G Client determines a course of action

The seventh step in the planning process is making decisions. The decisionmaker must select one system from among the alternatives developed by the planner; however, the planner needs to guide the decision-maker by presenting cost effective, environmentally sound, and socially acceptable alternatives. If the preceding planning elements are properly carried out, the decisionmaker will have all of the information available, including the private and public objectives, on which to make the needed decision.

Numerous worksheets and guides are presented in various sections of this handbook to aid in documenting information used in planning. Resource information and data that need to be documented provide a basis for the decisions that are made. All engineering and design information must be in design folders as required in Part 511 of the National Engineering Manual. Operation and maintenance plans must be developed so the decisionmaker fully understands how the AWMS is to be operated safely and what

Figure 2-3 Analyzing resource data and formulating alternative solutions using the six functions of an Agricultural Waste Management System

Figure 2-3 Analyzing resource data and formulating alternative solutions using the six functions of an Agricultural Waste Management System

Roof gutters and downspouts Diversions

Alley scrapers Flush alleys Manure pack Gutters

Ponds Tanks Dry stack

Lagoons Composters Solid separators Settling basins

Pipelines Hauling equipment Gutters Pumps Push-off ramps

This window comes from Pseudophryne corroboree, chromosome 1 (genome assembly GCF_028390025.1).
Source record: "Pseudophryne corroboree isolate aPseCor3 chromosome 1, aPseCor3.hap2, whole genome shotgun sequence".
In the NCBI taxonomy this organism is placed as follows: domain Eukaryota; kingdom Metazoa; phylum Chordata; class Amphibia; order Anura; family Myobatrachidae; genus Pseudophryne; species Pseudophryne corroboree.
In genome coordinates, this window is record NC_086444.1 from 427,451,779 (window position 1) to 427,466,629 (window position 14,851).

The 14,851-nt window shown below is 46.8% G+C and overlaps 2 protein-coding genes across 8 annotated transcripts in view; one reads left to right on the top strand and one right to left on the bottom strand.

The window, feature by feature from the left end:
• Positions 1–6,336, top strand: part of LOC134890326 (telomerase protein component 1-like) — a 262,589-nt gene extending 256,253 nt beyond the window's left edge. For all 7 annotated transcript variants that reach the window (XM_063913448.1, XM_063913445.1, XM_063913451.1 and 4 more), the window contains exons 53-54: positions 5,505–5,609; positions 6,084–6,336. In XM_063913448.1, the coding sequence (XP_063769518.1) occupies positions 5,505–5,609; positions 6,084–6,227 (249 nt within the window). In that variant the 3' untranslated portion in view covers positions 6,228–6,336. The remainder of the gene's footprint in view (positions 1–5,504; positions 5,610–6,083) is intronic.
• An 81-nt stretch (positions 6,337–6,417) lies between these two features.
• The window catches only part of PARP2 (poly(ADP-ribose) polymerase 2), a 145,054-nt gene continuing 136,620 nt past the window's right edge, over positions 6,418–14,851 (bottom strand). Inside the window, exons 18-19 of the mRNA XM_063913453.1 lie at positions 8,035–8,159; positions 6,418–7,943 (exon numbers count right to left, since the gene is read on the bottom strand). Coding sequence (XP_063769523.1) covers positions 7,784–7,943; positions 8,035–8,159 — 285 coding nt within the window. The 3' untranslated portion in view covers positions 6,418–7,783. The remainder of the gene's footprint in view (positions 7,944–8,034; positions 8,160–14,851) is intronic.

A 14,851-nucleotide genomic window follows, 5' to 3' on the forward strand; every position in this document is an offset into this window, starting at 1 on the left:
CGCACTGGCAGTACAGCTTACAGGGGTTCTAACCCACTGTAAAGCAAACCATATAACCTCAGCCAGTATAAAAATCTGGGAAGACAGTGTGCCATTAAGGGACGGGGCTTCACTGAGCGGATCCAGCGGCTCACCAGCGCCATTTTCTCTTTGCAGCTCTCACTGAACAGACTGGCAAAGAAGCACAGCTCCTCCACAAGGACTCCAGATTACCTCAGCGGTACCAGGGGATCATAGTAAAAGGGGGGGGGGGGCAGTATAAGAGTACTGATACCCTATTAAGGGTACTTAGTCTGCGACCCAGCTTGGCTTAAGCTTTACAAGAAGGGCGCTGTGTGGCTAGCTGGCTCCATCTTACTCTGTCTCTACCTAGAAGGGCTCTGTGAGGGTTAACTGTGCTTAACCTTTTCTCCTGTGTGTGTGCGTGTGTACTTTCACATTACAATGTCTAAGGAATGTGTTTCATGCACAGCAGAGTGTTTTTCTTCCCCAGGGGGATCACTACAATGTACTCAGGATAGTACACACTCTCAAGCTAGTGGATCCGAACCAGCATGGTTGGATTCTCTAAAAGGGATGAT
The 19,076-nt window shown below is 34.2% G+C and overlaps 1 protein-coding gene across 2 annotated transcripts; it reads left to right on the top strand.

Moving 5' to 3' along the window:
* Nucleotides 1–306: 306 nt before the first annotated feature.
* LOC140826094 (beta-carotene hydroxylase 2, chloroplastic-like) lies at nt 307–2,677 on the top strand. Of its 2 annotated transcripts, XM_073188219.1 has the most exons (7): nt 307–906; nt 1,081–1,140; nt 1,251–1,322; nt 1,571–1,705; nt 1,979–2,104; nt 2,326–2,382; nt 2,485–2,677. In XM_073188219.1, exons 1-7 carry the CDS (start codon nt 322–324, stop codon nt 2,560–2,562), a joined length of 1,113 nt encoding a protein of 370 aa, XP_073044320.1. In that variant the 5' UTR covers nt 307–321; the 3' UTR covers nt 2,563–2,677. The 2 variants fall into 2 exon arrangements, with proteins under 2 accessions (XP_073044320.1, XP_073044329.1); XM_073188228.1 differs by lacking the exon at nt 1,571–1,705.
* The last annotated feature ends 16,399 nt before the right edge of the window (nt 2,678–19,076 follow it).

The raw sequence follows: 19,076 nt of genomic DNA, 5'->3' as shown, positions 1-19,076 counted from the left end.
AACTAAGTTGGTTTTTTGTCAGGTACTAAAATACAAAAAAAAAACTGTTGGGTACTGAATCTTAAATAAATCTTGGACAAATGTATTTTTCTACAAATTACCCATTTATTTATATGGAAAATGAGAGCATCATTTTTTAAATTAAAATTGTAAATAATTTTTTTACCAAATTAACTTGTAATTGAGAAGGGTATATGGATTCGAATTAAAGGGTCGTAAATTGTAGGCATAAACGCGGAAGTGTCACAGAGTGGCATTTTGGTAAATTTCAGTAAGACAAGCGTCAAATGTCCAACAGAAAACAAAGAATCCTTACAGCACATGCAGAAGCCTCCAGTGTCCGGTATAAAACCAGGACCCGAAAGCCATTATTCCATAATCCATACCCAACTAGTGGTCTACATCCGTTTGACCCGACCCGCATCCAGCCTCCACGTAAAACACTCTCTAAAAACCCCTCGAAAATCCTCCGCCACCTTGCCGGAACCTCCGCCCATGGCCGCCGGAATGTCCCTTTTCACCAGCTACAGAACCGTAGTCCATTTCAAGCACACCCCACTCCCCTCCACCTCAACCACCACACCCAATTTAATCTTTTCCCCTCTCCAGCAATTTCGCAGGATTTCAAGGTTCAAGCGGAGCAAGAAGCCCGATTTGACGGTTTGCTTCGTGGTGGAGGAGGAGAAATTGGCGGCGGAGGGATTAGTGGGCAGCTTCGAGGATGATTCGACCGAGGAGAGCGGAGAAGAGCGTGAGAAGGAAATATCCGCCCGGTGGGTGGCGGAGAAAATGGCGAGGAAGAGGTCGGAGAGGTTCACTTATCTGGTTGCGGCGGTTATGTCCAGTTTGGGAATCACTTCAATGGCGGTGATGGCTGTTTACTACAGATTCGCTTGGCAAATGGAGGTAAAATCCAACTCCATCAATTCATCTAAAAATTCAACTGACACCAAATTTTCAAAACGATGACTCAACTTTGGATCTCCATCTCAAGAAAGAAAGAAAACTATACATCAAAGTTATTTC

Irrigation systems

Spreaders Commercial sale Refeeding Bedding Energy generation*

Roof gutters and downspouts Diversions

Alley scrapers Flush alleys Manure pack Gutters

Ponds Tanks Dry stack

Lagoons Composters Solid separators Settling basins

Pipelines Hauling equipment Gutters Pumps Push-off ramps

Irrigation systems

Spreaders Commercial sale Refeeding Bedding Energy generation*

*Energy generation is included under the utilization function because utilization of the waste material is the basic purpose of such operations. This is distinct from the treatment function in which the basic purpose is to change characteristics of the waste material. A substantial part of the original volume and strength of the waste material still remains after it has been used for energy generation. Consequently, waste material discharged after energy generation must be managed similarly to that which has not been used for energy generation. In the case of livestock manure, the management process could include transfer to storage and, from there, transfer to a second waste utilization function of application on the land.

facilities need to be inspected and maintained. Waste utilization plans and specifications including water budgets and plant nutrient budgets should be developed in accordance with the guidelines in chapter 11 and the requirements of the Field Office Technical Guide.

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Organic Gardeners Composting

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